It appears that greater hopes have given way to what we’ve all secretly known was inevitable: Mitt Romney will be the Republican Party’s 2012 presidential nominee. In earlier installments of this series, Silver Monthly has taken a look at the economic platforms of contenders Herman Cain, Ron Paul, Newt Gingrich, and Rick Santorum. Now, with the nomination process essentially over, it’s time to look at what a Mitt Romney presidency might look like from an economic perspective.
Mitt Romney was born into the political class. His father was a liberal Republican and the governor of Michigan. Young Mitt attended an exclusive private school in his middle- and high-school years, carefully insulated from the economic realities faced by working people and members of the productive class. Even as the Vietnam War was raging, Mitt had no fear of being drafted—he avoided that fate by doing Mormon missionary work. This would be considerably more noble had he not protested in favor of sending poor and working-class people his age into the deadly war, against their will.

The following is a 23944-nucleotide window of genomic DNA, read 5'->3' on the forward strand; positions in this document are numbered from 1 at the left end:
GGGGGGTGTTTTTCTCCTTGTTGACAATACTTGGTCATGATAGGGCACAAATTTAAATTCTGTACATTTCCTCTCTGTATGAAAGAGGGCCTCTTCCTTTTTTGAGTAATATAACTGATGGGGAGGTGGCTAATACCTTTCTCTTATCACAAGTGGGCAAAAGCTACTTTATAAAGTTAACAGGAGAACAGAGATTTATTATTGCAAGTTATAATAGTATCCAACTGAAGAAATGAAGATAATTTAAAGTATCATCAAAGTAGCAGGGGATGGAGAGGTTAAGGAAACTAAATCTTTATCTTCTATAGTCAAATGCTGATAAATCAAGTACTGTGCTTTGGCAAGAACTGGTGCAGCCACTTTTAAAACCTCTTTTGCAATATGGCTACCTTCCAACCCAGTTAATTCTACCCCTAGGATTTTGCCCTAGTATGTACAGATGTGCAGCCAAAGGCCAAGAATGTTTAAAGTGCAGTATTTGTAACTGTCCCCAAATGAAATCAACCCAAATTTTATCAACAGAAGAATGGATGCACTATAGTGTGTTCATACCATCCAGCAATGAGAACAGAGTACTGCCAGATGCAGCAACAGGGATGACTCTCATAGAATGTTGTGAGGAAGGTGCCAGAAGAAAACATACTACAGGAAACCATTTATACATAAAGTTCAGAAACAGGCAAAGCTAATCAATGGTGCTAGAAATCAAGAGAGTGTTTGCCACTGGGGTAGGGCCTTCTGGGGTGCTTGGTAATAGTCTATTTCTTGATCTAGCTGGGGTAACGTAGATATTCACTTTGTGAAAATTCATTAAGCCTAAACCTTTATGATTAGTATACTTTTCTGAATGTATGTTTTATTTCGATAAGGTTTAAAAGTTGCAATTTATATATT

Romney earned degrees in business and law, and went on to be a star at the management-consulting firm Baine & Company. Ultimately, he became a co-founder of the spun-off Baine Capital, a private equity firm, where he had tremendous success. As head of the new company, Romney oversaw numerous leveraged buyouts (LBOs) that critics claim led to job losses. The reality is that Romney had an eye for finding inefficient businesses that still had value, stripping them down to their valuable parts, and casting the rest aside. In doing so, the net effect Baine Capital had on the nation’s economy was indisputably positive.
The problem, of course, is that Romney was not content to remain in the productive sector. Instead, he had to revisit his roots in the parasitic political class. He ran for the U.S. Senate in Massachusetts, and tried to run to the left of arch-liberal Senator Ted Kennedy on issues like gay rights and abortion. These are two of the issues on which Romney has infamously “flip-flopped.” Later, as governor of the liberal state of Massachusetts, Romney hiked taxes and introduced what critics called “RomneyCare”—a socialist/fascist health-care “reform” package that became the prototype for “ObamaCare,” individual mandate and all. It wasn’t until he was running for the GOP’s 2008 presidential nomination that Romney decided he was a conservative.